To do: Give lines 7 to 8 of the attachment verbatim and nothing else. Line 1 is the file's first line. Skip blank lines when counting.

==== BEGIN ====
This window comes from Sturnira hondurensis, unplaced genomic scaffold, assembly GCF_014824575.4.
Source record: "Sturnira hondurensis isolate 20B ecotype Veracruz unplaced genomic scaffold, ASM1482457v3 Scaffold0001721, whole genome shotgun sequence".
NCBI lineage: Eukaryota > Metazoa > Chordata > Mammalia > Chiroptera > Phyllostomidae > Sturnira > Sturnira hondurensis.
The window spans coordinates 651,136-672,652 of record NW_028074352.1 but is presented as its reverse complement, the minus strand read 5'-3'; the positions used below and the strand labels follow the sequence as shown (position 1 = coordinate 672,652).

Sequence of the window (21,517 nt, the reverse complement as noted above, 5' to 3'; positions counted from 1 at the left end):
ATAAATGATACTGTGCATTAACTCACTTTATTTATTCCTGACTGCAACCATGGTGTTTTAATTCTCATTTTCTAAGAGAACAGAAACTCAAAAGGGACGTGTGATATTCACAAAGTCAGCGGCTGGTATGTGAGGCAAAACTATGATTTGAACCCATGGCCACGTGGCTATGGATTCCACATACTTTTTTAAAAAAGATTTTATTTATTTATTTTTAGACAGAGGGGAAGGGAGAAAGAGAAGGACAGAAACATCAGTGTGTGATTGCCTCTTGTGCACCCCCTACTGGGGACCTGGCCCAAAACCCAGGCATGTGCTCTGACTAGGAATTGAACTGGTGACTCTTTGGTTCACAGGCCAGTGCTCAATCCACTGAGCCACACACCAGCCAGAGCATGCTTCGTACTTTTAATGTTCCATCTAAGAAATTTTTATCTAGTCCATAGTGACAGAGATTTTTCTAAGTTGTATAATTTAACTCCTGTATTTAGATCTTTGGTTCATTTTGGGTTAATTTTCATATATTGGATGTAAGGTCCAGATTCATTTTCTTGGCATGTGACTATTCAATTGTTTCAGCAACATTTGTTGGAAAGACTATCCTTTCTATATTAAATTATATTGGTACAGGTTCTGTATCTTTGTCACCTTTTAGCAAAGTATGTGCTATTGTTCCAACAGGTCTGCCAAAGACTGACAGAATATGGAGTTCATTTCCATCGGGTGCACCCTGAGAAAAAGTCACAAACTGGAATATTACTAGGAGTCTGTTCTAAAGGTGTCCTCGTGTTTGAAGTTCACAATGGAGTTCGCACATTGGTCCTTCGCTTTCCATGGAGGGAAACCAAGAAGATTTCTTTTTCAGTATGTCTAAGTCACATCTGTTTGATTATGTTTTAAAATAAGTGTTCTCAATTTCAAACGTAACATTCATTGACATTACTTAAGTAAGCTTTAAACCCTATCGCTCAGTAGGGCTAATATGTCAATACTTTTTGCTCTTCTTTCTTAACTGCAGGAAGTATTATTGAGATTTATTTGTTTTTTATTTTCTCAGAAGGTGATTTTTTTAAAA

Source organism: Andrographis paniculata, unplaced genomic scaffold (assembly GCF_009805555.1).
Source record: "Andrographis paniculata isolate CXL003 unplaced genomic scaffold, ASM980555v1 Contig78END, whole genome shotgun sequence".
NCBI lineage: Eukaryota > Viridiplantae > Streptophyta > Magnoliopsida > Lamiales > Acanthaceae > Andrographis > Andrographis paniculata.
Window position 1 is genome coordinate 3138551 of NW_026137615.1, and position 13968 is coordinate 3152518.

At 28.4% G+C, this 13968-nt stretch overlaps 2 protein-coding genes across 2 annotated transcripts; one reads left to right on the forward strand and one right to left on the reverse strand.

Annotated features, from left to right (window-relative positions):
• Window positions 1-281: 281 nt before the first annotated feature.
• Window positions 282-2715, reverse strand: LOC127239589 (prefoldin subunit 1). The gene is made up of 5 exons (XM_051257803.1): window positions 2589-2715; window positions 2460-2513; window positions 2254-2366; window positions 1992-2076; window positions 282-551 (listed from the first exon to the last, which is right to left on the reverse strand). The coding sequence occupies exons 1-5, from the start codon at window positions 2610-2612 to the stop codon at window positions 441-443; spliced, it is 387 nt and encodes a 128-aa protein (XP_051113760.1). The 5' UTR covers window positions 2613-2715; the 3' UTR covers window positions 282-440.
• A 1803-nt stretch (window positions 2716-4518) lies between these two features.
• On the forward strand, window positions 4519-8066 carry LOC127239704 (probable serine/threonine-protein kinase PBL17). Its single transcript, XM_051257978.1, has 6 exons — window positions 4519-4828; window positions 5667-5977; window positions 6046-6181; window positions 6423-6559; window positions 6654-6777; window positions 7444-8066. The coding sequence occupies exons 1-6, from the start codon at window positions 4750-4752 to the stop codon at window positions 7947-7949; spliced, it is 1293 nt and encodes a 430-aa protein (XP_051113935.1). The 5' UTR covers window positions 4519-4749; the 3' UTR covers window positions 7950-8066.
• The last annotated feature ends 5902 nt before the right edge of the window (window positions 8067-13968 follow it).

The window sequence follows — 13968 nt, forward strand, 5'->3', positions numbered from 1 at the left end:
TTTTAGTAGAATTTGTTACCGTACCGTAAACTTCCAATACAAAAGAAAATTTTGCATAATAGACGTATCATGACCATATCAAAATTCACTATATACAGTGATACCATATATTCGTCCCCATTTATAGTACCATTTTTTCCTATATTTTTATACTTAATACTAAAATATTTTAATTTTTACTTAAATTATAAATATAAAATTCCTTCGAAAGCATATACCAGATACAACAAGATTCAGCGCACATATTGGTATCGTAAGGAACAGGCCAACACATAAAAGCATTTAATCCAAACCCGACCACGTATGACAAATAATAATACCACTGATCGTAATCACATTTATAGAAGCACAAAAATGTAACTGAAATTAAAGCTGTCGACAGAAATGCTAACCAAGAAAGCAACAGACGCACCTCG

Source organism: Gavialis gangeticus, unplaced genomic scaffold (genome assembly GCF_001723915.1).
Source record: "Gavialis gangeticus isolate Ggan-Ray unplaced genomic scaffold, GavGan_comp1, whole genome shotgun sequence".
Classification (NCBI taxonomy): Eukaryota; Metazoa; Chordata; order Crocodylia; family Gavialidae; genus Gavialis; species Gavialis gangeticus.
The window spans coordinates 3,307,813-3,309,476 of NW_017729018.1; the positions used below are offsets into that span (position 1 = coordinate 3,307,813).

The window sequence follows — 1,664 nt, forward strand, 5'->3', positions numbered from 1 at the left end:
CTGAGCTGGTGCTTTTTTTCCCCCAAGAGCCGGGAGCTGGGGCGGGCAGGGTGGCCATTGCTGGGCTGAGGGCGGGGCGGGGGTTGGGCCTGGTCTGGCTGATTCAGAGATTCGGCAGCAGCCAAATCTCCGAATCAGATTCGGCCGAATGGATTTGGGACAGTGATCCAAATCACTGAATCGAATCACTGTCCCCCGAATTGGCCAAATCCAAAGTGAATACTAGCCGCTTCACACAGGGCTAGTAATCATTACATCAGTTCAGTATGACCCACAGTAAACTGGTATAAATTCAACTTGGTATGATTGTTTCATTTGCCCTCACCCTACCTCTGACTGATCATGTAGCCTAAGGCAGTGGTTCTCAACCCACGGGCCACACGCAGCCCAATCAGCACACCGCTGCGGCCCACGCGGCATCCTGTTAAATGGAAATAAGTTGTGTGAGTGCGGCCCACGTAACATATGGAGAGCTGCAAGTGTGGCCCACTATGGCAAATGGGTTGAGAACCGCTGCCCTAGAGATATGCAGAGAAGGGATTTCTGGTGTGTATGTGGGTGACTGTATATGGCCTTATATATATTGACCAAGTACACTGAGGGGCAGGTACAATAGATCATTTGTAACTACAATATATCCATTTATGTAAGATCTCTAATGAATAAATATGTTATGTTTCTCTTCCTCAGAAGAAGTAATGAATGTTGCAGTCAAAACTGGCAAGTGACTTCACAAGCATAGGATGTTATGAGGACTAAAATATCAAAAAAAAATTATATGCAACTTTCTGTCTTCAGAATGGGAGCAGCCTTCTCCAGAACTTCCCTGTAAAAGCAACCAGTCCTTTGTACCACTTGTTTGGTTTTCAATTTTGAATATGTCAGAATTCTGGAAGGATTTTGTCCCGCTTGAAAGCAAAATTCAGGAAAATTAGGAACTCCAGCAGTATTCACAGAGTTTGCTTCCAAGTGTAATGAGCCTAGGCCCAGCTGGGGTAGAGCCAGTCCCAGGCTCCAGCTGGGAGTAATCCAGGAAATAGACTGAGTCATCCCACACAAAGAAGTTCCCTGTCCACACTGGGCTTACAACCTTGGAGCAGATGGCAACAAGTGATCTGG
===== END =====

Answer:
Source organism: Andrographis paniculata, unplaced genomic scaffold (assembly GCF_009805555.1).
Source record: "Andrographis paniculata isolate CXL003 unplaced genomic scaffold, ASM980555v1 Contig78END, whole genome shotgun sequence".